- The Washington Times - Thursday, September 19, 2002

KING OF PRUSSIA, Pa. (AP) The chairman of the charitable trust that controls Hershey Foods Corp. said yesterday that the nation's largest candy maker was taken off the auction block because two offers for the company including one for as much as $12.5 billion were unsatisfactory.

The decision late Tuesday followed weeks of heated political opposition and legal wrangling over the fate of Hershey Foods, which was founded more than a century ago and is an important part of the economy near Hershey in central Pennsylvania, where it makes it home.

Hershey Foods' shares tumbled in morning trading yesterday after trading higher since late July in anticipation of an auction that some analysts said could attract bids of as much as $15 billion.

But Robert C. Vowler, the Hershey Trust Co. chairman and chief executive, said yesterday the board had received two bids on the company one from Wm. Wrigley Jr. Co. to pay $12.5 billion, or $89 a share, and a joint offer from Europe's Nestle and Cadbury for $10.5 billion, or $75 a share.

He said neither offer was satisfactory and that the trust's board voted 10-7 late Tuesday to abandon the sale of the company. "Sale talk is over," Mr. Vowler told a news conference yesterday.

The Wrigley offer was a cash-and-stock deal, which would not have achieved the diversification of its $5.9 billion in assets that the board was seeking, Mr. Vowler said.

The cash joint offer from Nestle and Cadbury was too low and did not include conditions that the trust deemed beneficial to the Hershey community, Mr. Vowler said.

In a statement, Chicago-based Wrigley called the decision disappointing and said its offer had been a "thorough, thoughtful, fairly valued proposal." But it said it respected the decision and would move on.

In afternoon trading on the New York Stock Exchange, Hershey shares sank 13.1 percent, or $9.66 a share, to $64.15. Hershey shares had been trading at $62.50 a share before it was disclosed the trust was exploring a sale in July.

Mr. Vowler said the amount of the offers and not pressure from elected officials and the community were behind the trust's decision.

While action in court against the company by the state attorney general was "in the back of people's minds," the trustees' decision was based on financial considerations, Mr. Vowler said.

"We had to be very mindful that we were under a temporary injunction," he said.

Yesterday, the state Commonwealth Court upheld a lower court's temporary injunction against a sale.

State Attorney General Mike Fisher had sought the injunction, saying that he feared plant closings and massive layoffs if a sale went through. A judge considered his petition, and ordered the Hershey Trust Co. to seek court approval of any sale.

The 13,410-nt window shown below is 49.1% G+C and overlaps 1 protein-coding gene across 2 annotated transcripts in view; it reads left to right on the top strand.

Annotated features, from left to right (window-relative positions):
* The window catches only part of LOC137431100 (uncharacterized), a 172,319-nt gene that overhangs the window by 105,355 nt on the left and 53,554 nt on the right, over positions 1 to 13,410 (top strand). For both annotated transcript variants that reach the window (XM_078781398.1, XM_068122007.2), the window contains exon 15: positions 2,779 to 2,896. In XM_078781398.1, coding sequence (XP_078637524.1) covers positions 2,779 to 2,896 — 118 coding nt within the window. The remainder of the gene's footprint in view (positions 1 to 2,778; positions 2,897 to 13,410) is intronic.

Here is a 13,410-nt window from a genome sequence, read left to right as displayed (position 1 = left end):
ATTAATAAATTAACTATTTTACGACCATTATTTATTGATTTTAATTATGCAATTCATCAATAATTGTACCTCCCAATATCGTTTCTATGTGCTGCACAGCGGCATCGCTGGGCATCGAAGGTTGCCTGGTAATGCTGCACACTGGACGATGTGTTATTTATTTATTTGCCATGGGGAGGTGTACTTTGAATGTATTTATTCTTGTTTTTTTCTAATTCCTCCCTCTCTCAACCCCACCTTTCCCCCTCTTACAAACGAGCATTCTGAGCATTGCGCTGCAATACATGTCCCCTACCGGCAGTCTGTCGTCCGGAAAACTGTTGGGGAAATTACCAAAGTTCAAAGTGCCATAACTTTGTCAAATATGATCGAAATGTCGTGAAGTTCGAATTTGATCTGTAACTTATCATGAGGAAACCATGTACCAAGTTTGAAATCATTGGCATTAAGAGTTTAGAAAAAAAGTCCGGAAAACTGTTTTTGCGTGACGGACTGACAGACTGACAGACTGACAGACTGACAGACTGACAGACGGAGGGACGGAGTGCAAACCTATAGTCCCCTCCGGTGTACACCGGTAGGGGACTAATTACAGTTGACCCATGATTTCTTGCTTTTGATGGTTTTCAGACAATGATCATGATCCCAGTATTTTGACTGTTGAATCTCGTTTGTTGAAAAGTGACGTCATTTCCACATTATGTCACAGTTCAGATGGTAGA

"I think they understood how opposed the community was to this, and I think they also understood we were prepared to fight them every step of the way," Mr. Fisher said, adding, "It just wouldn't have been right to have Hersheypark called Wrigley Field."

For weeks, the trust had been under fire from Pennsylvania officials concerned about the social and economic impact of any sale. Many said the interests of the community that bears the name of company founder Milton Hershey would be pushed aside.

"I said at one point that it was the soul of this community, and I, for one, am pleased that Hershey has taken another look at this," said August Memmi, the chairman of the board of supervisors of Derry Township, the political subdivision that includes the village of Hershey.

In Hershey, residents circulated petitions, staged rallies and posted signs on front lawns to dissuade the trustees, most of whom do not live locally, from selling the company.

"We dreaded the dismantlement of Hershey Foods. This would have been a devastating blow for central Pennsylvania," said Robert Feaser, the business manager of Chocolate Workers Local 464, which staffs two of the three chocolate factories in Hershey. "I guess we finally wore them out and brought them down."

The trust company, which controls 77 percent of the company's shareholder votes and 31 percent of its common stock, announced July 25 that it had ordered Hershey Foods executives to seek bids on its stake.

The trust, whose sole beneficiary is the Milton Hershey School for disadvantaged children, said it was looking to protect its investments. More than half the trust's assets are invested in the stock, and board members say the trust could be hurt if the company's finances falter.

News of the possible sale had surprised some analysts, who thought Hershey's profitability and its close relationship with the town, the trust and the school made it untouchable.

The company, which had $4.6 billion in sales last year, has 12 brands that bring in $100 million in annual sales.


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